USS COWPENS (CG63) Chaplain Monya A. Stubbs reflects on the practice of patience to strengthen one’s emotional, spiritual and physical well-being in the New Year.
I recently visited with a Buddhist monk, and in our discussion on the concept of patience, he reminded me that patience is not the absence of engagement or an indifferent attitude. Rather, the monk explained, patience means maintaining a commitment to the “causes of your practice, no matter how long it takes to get the results.” I did not really understand, so I asked him to elaborate. “Patience,” he further explained “means sticking with the task – slow and steady.” In other words, I replied, “patience requires endurance.” “No,” he said, “patience is endurance.”
Patience means that we stick with things even when they take a long time to show the preferred results. We do not get frustrated or sloppy. Patience is always an efficient use of our emotional energy, but seldom fast. “A farmer knows,” the monk stated, “that you cannot plant the rice today and expect to have the grains ripened tomorrow.” It takes time and during the time between the planting and the harvest, it is going to require work. We must tend to the soil.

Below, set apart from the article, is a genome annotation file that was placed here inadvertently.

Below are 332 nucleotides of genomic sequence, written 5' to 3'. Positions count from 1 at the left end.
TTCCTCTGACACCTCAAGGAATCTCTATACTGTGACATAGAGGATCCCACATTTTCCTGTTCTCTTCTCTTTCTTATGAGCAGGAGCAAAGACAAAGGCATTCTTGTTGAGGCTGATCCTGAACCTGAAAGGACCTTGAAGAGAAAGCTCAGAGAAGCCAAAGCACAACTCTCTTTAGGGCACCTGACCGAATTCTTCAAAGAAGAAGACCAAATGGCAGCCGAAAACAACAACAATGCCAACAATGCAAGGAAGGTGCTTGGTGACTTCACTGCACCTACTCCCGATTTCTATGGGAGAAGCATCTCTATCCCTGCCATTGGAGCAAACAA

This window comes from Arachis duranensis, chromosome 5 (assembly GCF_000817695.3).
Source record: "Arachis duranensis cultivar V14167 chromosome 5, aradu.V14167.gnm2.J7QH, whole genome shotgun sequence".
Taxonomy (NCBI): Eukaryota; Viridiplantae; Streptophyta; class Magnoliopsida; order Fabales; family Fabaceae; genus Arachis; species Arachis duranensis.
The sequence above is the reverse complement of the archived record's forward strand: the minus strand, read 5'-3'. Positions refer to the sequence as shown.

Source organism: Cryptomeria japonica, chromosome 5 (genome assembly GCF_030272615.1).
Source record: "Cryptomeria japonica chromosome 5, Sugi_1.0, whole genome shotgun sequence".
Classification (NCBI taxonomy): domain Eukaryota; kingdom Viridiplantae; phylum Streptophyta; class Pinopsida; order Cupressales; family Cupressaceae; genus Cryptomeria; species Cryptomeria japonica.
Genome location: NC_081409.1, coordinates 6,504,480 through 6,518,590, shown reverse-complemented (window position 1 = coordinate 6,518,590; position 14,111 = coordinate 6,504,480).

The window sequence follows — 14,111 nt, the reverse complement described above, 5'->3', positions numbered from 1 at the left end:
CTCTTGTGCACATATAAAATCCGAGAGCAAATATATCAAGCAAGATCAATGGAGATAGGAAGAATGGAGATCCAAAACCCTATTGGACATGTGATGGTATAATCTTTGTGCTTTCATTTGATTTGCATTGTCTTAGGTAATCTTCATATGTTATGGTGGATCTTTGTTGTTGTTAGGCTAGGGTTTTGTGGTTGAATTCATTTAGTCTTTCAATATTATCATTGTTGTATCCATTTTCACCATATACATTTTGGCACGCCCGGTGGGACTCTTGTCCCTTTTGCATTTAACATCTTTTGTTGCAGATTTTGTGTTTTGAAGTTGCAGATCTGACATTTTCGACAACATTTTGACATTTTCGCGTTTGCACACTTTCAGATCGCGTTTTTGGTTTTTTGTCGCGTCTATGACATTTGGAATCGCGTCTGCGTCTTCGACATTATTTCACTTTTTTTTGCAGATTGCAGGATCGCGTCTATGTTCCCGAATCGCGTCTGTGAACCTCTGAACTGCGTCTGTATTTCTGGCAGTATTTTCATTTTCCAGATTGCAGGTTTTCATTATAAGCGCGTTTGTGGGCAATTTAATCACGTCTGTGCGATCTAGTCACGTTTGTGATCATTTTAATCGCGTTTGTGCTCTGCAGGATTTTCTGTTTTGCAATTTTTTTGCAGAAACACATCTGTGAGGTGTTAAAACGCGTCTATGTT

Life can be cruel and sometimes just messy when we are intimidated or stifled by the weight that stress brings into our world. At the same time, life provides us space to create and experience moments of immeasurable joy that enrich the lives of those with whom we work and live. Life offers us a myriad of opportunities to imagine and build products that advance the human condition. Life also pokes and prods, hoping to stimulate us to confront injustices that oppress the human spirit. But, we live in an impatient society; when we engage the opportunities and difficulties that life brings, we are often overwhelmed, irritated, and disappointed if desired outcomes do not come at the pre-determined allotted time. Everything has to be done fast, and we expect fast results. We fail to appreciate the transformative power of patience and endurance.
As we enter this New Year, I invite you to reevaluate your pace. When you engage a problem that comes to your attention, tackle a task placed under your charge, or confront the challenges involved in interpersonal relationships, do so with patience – proceed with care and attention. As you work throughout the year to meet your career goals, to grow your personal relationships, and to strengthen your emotional, spiritual and physical well-being, know that you will encounter obstacles. Do not become discouraged by the natural delays that obstacles bring. Avoid internal dialogues about when the results are going to come, what they are going to be like, and how you can speed up the process. Rather, focus your creative genius on the generosity of the moment and the assignment at hand. Tend to the soil. Be Patient. Endure.